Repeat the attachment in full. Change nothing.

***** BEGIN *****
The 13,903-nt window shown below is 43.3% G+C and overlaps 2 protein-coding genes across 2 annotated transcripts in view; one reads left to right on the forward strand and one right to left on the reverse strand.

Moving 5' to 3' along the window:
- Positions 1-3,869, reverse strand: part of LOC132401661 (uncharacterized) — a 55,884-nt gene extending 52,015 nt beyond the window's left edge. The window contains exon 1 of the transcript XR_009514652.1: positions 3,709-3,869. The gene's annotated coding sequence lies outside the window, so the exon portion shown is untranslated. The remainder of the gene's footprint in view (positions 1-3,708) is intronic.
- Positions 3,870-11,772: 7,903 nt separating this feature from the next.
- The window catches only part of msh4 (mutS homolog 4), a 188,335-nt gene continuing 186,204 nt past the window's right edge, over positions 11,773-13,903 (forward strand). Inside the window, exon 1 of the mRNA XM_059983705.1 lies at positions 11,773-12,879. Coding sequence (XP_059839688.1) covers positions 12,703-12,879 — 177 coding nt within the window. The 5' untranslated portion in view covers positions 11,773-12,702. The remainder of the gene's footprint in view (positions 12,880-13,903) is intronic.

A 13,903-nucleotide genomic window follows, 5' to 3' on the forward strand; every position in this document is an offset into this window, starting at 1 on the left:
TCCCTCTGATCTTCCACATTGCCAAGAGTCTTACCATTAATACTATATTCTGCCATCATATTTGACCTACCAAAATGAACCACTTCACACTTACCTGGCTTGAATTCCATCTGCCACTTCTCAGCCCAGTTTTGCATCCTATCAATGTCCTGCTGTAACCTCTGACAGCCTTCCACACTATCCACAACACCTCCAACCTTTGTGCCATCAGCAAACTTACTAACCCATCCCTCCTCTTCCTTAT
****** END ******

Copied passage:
The 13,903-nt window shown below is 43.3% G+C and overlaps 2 protein-coding genes across 2 annotated transcripts in view; one reads left to right on the forward strand and one right to left on the reverse strand.

Moving 5' to 3' along the window:
- Positions 1-3,869, reverse strand: part of LOC132401661 (uncharacterized) — a 55,884-nt gene extending 52,015 nt beyond the window's left edge. The window contains exon 1 of the transcript XR_009514652.1: positions 3,709-3,869. The gene's annotated coding sequence lies outside the window, so the exon portion shown is untranslated. The remainder of the gene's footprint in view (positions 1-3,708) is intronic.
- Positions 3,870-11,772: 7,903 nt separating this feature from the next.
- The window catches only part of msh4 (mutS homolog 4), a 188,335-nt gene continuing 186,204 nt past the window's right edge, over positions 11,773-13,903 (forward strand). Inside the window, exon 1 of the mRNA XM_059983705.1 lies at positions 11,773-12,879. Coding sequence (XP_059839688.1) covers positions 12,703-12,879 — 177 coding nt within the window. The 5' untranslated portion in view covers positions 11,773-12,702. The remainder of the gene's footprint in view (positions 12,880-13,903) is intronic.

A 13,903-nucleotide genomic window follows, 5' to 3' on the forward strand; every position in this document is an offset into this window, starting at 1 on the left:
TCCCTCTGATCTTCCACATTGCCAAGAGTCTTACCATTAATACTATATTCTGCCATCATATTTGACCTACCAAAATGAACCACTTCACACTTACCTGGCTTGAATTCCATCTGCCACTTCTCAGCCCAGTTTTGCATCCTATCAATGTCCTGCTGTAACCTCTGACAGCCTTCCACACTATCCACAACACCTCCAACCTTTGTGCCATCAGCAAACTTACTAACCCATCCCTCCTCTTCCTTAT